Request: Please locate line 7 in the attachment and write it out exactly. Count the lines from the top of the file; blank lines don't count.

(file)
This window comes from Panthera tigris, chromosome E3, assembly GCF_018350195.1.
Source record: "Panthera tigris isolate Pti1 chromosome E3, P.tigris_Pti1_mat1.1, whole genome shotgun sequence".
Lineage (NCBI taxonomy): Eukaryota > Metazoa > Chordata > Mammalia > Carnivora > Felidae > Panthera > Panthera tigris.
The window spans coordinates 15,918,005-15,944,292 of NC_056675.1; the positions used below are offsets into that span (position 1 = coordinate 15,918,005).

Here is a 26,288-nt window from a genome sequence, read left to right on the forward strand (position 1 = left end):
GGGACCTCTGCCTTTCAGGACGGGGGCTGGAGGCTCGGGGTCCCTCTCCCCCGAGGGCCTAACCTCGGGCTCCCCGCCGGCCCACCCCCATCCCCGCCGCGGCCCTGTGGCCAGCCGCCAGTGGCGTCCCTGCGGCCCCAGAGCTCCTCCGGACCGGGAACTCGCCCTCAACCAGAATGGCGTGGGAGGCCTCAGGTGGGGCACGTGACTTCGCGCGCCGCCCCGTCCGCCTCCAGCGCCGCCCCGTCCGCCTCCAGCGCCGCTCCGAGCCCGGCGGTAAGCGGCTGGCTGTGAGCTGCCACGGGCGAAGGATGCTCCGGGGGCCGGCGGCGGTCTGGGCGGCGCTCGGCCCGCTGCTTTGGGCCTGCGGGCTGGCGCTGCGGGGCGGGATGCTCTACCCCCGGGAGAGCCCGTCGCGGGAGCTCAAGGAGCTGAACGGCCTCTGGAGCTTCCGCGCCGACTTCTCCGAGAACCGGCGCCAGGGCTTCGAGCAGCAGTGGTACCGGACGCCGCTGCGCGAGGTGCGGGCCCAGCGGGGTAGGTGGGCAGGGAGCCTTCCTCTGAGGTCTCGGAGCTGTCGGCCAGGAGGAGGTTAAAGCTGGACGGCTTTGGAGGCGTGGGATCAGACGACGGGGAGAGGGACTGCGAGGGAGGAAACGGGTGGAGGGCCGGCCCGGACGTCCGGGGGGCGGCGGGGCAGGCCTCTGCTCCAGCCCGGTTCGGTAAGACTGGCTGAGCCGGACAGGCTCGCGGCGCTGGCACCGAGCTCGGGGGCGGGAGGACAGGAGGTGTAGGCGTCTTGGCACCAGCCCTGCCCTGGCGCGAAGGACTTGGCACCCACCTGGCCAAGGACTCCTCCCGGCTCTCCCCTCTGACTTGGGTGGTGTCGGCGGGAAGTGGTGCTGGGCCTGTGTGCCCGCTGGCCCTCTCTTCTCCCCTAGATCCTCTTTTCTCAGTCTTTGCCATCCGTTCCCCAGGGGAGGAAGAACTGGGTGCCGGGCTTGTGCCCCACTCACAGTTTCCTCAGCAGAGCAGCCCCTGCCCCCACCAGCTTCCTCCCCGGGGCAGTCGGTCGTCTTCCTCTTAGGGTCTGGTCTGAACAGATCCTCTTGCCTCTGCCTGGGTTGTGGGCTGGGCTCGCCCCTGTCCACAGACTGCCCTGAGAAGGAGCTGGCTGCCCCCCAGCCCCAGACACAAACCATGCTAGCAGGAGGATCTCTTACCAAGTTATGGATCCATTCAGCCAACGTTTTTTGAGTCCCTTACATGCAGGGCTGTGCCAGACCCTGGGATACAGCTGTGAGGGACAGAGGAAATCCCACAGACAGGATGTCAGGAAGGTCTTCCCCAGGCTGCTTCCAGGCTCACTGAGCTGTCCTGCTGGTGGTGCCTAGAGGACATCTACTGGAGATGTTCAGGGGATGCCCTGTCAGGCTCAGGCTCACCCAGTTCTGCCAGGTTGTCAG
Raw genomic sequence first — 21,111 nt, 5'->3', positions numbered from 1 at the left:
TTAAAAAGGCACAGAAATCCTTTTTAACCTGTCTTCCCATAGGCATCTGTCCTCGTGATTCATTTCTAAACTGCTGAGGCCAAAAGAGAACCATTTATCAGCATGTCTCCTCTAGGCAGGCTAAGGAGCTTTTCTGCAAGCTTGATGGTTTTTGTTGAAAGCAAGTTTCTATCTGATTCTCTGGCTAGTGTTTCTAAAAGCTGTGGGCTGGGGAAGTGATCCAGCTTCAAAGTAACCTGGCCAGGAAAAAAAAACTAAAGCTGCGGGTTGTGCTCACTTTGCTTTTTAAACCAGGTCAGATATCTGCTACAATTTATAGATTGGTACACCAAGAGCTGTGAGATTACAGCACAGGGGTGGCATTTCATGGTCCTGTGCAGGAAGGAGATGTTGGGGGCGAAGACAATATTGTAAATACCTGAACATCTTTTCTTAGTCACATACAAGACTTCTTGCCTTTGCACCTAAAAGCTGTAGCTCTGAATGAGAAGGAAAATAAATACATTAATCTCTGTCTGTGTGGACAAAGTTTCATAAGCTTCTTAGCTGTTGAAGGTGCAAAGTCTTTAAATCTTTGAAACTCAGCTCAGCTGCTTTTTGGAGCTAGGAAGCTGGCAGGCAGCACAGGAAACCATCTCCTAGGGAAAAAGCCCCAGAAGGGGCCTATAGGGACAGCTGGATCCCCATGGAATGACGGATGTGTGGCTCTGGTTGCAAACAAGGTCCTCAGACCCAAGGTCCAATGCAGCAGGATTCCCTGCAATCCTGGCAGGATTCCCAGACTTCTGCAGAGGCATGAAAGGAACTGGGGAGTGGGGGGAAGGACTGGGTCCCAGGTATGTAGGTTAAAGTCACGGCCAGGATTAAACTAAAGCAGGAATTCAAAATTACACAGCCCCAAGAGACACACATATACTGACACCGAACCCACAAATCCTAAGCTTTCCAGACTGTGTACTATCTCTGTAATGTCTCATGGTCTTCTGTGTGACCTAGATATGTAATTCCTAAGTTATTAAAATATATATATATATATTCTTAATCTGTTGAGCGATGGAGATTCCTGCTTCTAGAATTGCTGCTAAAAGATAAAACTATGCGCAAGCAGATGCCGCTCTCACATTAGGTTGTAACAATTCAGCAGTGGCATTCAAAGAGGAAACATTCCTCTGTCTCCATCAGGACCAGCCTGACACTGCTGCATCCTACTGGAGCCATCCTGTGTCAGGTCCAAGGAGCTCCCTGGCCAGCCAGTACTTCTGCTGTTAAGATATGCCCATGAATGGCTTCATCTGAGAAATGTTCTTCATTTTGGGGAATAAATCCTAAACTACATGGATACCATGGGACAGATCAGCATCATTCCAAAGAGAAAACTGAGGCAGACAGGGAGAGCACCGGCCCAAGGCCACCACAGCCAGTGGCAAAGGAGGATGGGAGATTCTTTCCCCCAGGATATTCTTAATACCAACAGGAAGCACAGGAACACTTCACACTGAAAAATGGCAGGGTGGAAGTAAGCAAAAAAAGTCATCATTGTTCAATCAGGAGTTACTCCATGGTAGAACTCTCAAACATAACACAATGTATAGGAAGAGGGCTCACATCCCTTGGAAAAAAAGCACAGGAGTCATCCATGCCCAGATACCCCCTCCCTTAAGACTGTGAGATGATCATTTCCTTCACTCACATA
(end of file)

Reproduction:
Raw genomic sequence first — 21,111 nt, 5'->3', positions numbered from 1 at the left: